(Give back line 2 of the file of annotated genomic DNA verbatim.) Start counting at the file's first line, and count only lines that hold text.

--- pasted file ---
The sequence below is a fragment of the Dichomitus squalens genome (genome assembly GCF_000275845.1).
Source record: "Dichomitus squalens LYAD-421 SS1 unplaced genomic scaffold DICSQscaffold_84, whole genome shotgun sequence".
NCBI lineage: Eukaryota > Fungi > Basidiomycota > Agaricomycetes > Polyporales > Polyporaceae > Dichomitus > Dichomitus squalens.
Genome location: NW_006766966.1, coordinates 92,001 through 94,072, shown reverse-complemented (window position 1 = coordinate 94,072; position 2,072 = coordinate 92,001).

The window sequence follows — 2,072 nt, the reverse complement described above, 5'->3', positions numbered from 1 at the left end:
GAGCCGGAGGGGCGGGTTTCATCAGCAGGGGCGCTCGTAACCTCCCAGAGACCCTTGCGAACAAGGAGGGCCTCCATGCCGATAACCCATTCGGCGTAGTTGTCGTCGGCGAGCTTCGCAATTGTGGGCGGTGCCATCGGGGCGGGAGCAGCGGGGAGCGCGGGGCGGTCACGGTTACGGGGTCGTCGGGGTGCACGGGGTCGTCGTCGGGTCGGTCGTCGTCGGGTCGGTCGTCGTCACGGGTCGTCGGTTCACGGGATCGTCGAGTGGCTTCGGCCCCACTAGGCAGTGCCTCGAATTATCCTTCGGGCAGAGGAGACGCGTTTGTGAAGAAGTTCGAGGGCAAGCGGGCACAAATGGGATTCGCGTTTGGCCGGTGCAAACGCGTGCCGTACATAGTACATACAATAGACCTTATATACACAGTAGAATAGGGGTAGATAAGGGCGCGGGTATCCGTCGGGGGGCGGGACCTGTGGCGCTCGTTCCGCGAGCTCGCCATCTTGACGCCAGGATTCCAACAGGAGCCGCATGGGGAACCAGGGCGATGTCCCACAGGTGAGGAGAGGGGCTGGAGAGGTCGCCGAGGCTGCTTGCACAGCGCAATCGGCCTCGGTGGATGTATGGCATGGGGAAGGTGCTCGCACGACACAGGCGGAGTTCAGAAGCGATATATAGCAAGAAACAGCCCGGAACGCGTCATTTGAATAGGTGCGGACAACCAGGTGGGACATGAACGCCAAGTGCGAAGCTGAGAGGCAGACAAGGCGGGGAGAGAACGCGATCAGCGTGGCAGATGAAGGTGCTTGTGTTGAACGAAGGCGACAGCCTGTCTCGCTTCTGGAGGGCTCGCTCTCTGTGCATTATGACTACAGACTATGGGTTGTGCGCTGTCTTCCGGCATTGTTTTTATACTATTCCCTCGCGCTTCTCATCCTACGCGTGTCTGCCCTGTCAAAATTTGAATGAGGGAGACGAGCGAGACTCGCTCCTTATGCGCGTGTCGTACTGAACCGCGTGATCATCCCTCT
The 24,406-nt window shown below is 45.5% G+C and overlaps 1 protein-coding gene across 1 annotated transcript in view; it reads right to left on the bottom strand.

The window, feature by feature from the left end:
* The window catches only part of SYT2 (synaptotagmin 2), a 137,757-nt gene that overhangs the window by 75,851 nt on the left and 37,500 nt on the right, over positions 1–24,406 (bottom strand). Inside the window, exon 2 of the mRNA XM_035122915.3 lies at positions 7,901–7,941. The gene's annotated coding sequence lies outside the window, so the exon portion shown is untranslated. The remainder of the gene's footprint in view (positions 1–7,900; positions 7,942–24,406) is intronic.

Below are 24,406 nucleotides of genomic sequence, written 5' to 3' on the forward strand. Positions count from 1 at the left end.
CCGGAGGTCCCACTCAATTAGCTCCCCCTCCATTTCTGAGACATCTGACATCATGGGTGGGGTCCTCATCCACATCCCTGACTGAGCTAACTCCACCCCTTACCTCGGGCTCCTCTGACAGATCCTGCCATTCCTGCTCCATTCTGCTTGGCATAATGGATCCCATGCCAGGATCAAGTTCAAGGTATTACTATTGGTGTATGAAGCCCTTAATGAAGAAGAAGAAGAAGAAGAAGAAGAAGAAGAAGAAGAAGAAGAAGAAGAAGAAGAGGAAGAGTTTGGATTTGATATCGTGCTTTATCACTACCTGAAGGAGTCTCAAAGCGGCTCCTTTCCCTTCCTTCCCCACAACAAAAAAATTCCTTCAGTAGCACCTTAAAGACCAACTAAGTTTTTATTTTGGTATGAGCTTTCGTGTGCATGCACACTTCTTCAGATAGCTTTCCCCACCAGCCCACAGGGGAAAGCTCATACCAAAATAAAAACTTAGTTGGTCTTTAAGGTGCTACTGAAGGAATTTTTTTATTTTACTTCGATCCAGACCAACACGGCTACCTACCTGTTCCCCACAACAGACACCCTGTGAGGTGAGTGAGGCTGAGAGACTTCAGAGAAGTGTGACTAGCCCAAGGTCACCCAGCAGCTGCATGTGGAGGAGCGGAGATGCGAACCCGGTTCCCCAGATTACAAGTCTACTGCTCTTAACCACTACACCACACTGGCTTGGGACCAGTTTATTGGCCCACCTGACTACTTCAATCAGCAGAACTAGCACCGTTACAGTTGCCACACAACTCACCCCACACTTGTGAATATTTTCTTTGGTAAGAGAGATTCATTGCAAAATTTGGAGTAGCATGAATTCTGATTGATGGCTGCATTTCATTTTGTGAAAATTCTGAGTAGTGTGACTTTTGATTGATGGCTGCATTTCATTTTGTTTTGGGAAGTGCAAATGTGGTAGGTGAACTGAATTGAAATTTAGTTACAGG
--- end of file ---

Source record: "Dichomitus squalens LYAD-421 SS1 unplaced genomic scaffold DICSQscaffold_84, whole genome shotgun sequence".